Over half of the UK’s young adults aged 16 to 25 are worried or despondent about their future, according to research released by the Prince’s Trust.
The Prince’s Trust Macquarie Youth Index 2016 revealed that more than one in four reported feeling “not in control” of their lives and “trapped”.
Up to 58 percent said political changes over the past year made them fear for their future, with 41 percent feeling more anxious compared to a year ago.
Politics and jobs 'swell youth anxiety' – Prince's Trust https://t.co/eanl5N4wMN
— BBC Education (@bbceducation) January 9, 2017
The survey, conducted by YouGov for the charity in November 2016, involved more than 2,200 young people and found that:
- 50 percent felt it was harder to get a job than a year ago
- 42 percent felt traditional goals like home ownership or a steady job were unrealistic
- 34 percent felt they would have a worse standard of living than their parents
- 28 percent felt out of control of their lives
Many respondents also felt demoralised and cynical as a result, with 18 percent saying that they felt unable to change their circumstances and 16 percent believing their lives would amount to nothing, despite the effort they put in.
Prince’s Trust head Martina Milburn said the findings were “deeply concerning”, with young people’s self-confidence hitting its lowest ebb in the eight years since the survey began.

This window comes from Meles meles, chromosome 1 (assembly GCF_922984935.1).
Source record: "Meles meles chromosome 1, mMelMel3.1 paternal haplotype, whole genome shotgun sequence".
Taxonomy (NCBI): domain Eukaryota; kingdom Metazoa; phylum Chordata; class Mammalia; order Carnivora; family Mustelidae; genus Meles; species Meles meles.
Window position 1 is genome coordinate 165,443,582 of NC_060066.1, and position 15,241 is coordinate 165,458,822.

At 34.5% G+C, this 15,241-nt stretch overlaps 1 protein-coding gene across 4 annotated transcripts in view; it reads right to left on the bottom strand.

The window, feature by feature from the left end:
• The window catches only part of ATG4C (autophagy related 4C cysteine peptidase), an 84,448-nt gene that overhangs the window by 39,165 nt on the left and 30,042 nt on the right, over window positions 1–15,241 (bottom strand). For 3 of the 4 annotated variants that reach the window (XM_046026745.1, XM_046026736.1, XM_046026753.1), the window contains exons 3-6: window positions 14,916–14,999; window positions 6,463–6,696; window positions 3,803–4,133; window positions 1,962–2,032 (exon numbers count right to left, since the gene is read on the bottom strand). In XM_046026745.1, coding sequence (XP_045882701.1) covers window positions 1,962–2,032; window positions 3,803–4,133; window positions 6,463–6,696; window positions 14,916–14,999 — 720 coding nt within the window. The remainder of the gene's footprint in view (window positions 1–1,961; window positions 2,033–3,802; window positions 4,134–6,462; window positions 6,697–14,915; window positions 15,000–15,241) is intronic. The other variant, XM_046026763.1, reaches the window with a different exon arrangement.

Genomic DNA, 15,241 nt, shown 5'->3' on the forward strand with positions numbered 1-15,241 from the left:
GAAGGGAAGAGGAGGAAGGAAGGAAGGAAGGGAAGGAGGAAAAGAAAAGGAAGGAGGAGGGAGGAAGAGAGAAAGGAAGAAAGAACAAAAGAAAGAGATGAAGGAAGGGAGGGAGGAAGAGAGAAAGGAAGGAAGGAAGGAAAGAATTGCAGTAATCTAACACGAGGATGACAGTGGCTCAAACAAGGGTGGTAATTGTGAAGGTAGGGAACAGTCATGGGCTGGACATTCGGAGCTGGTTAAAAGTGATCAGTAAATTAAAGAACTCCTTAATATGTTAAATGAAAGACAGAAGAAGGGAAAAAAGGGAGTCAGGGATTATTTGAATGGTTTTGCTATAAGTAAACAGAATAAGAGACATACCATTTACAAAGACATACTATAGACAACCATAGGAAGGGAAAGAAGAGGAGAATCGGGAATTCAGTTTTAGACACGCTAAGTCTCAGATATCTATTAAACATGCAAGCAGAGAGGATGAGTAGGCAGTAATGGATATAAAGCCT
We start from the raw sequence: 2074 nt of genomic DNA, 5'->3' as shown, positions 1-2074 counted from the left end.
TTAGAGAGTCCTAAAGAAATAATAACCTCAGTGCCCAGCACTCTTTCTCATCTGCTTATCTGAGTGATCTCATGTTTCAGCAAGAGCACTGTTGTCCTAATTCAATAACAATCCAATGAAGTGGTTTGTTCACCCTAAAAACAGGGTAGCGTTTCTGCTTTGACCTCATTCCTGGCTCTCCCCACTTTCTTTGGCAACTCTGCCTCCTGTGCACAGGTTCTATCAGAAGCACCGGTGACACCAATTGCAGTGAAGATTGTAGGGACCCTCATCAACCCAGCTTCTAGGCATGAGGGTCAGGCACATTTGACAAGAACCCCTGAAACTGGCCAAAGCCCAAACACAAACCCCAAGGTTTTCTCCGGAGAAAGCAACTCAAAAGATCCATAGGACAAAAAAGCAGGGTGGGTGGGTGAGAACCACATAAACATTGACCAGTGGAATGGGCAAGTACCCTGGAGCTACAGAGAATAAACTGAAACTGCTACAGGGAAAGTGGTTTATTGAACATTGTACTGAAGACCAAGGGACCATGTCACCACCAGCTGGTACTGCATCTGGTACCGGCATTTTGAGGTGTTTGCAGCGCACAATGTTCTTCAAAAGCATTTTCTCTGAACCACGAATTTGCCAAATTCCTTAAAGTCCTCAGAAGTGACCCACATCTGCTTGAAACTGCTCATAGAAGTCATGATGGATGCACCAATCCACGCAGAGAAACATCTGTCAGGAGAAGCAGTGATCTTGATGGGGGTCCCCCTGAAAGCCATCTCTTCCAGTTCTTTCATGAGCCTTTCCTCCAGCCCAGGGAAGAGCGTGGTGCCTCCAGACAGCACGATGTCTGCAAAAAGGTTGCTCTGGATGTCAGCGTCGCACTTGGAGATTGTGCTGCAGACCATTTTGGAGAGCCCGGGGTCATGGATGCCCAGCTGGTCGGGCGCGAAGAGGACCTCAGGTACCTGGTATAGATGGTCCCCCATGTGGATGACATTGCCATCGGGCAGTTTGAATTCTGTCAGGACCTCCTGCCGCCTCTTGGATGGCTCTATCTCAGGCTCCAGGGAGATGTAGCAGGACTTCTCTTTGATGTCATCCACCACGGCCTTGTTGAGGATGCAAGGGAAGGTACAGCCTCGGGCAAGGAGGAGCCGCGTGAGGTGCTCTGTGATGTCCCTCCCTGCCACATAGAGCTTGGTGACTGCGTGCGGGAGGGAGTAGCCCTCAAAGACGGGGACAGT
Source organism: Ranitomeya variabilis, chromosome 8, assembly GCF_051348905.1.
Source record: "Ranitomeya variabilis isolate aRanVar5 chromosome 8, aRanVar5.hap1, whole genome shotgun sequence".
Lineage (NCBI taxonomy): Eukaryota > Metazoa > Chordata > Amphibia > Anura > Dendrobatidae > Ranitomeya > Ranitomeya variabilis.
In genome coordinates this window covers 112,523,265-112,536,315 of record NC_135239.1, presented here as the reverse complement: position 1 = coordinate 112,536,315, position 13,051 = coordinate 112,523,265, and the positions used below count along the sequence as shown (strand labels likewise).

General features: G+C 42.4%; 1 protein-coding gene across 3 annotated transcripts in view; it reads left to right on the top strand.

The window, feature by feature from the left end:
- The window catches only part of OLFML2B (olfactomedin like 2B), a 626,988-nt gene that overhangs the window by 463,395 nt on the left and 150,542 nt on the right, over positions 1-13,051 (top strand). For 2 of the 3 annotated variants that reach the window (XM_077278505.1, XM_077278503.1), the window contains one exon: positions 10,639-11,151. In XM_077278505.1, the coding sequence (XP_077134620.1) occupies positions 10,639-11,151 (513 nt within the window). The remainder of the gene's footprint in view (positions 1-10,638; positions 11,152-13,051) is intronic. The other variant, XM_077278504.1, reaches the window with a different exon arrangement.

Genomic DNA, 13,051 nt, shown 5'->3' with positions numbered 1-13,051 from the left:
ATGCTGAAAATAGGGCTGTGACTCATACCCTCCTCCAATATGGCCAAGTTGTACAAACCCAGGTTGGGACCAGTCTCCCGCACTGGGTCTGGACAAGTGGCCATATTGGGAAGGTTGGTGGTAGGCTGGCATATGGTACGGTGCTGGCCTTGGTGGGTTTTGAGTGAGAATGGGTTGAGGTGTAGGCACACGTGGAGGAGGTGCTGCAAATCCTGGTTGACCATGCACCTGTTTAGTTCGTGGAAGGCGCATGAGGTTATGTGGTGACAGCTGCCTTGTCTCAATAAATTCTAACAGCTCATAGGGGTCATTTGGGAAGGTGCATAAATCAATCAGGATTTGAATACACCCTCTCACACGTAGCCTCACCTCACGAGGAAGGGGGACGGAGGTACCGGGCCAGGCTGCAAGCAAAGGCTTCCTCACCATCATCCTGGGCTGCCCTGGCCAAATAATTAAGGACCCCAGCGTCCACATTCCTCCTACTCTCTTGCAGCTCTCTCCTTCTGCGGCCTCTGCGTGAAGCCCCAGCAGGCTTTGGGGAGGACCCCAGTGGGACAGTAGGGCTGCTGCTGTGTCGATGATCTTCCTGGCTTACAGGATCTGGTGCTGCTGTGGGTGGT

Some 45 percent of young adults were hung up about their body image, while 37 percent said they felt anxious about work and school. Another 12 percent believed that no one really cared about them.
“This report paints a deeply concerning picture of a generation who feel their ability to shape their own future is slipping away from them,” said Milburn.
One in four young people do not feel in control – Prince's Trust survey https://t.co/m2I3HMkptt
— Sky News (@SkyNews) January 9, 2017
“It’s shocking how many feel so desperate about their situation and it is vital that we support them to develop the confidence and coping skills they need to succeed in life.
“The single most important thing we can do to empower these young people is to help them into a job, an education course or on to a training programme.
“Now, more than ever, we must work together to provide the support and opportunities they need to unlock a brighter future,” she said, as quoted by the Independent.
In response to concerns over the young generation’s mental well-being, the Prince’s Trust has launched a strategy to embed mental health care into the employability and personal development programmes it helps each year, which offers support to 60,000 vulnerable young people.
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